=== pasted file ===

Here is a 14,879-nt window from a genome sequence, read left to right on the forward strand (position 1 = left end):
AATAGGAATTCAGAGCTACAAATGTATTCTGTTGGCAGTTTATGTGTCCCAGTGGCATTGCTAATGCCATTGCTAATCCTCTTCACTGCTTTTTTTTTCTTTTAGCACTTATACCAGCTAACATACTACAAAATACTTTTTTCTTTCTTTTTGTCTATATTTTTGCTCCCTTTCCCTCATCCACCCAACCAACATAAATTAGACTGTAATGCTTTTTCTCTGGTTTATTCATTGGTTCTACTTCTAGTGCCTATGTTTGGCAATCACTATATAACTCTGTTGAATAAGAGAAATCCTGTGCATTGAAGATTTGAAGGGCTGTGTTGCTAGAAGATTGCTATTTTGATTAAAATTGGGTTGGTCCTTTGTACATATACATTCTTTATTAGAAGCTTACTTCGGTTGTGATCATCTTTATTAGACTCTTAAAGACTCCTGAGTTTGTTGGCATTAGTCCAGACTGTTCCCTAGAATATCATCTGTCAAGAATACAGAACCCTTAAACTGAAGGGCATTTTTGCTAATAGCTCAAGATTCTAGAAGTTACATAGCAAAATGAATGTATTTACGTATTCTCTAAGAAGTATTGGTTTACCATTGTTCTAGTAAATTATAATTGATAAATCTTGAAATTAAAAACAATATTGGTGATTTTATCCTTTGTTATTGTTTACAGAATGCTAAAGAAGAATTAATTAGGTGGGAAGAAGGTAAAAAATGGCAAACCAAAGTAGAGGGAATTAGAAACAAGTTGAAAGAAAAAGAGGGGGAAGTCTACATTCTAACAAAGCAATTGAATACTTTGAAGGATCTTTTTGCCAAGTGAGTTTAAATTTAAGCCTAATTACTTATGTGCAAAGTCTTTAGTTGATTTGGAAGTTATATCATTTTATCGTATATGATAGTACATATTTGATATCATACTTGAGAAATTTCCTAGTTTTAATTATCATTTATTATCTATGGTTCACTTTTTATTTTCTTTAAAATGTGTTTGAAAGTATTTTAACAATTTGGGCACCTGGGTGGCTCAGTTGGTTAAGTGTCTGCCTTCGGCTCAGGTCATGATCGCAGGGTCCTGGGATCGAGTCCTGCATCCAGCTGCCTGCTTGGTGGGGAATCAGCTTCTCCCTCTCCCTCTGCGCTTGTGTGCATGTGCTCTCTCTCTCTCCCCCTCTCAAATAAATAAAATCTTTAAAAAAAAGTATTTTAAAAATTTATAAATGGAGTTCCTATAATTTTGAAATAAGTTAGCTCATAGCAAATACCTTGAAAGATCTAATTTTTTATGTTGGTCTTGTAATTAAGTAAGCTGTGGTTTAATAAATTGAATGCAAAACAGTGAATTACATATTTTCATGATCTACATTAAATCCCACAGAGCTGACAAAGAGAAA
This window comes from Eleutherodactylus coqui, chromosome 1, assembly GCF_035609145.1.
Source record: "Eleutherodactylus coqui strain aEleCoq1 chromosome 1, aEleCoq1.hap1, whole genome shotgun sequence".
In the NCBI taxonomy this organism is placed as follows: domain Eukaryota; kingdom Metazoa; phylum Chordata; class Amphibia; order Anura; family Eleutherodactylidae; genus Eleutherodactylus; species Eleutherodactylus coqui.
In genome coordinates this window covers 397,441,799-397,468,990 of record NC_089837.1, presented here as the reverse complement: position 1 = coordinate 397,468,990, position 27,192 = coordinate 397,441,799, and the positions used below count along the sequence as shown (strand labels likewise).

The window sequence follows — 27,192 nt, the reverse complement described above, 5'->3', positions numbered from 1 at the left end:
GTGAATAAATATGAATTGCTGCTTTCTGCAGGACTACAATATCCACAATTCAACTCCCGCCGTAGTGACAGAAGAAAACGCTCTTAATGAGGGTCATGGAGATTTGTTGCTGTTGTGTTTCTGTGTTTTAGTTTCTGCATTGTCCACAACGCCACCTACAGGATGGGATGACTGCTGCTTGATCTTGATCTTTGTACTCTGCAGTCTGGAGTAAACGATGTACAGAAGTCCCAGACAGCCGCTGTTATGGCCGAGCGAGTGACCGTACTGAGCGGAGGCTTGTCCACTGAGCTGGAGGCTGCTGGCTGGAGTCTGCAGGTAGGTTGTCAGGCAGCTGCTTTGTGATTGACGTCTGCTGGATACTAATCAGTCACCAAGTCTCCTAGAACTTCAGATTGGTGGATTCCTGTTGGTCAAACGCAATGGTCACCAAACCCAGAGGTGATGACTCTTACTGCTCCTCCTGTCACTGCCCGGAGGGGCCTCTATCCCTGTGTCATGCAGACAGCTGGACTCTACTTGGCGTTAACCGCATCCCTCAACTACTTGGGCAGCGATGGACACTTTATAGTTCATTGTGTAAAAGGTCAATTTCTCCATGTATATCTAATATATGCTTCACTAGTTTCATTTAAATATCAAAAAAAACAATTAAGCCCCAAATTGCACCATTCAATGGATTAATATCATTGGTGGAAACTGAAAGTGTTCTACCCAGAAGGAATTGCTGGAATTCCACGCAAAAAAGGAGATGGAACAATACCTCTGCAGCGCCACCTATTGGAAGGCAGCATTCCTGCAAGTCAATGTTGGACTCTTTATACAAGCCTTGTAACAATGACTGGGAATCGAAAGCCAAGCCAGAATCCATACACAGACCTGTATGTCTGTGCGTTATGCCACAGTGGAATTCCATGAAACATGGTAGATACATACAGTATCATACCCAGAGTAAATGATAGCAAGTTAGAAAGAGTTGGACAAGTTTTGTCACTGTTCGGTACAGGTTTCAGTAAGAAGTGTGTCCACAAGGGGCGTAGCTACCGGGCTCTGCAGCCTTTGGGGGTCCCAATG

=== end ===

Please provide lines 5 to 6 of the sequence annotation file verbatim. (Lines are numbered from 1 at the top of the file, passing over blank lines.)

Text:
In the NCBI taxonomy this organism is placed as follows: domain Eukaryota; kingdom Metazoa; phylum Chordata; class Amphibia; order Anura; family Eleutherodactylidae; genus Eleutherodactylus; species Eleutherodactylus coqui.
In genome coordinates this window covers 397,441,799-397,468,990 of record NC_089837.1, presented here as the reverse complement: position 1 = coordinate 397,468,990, position 27,192 = coordinate 397,441,799, and the positions used below count along the sequence as shown (strand labels likewise).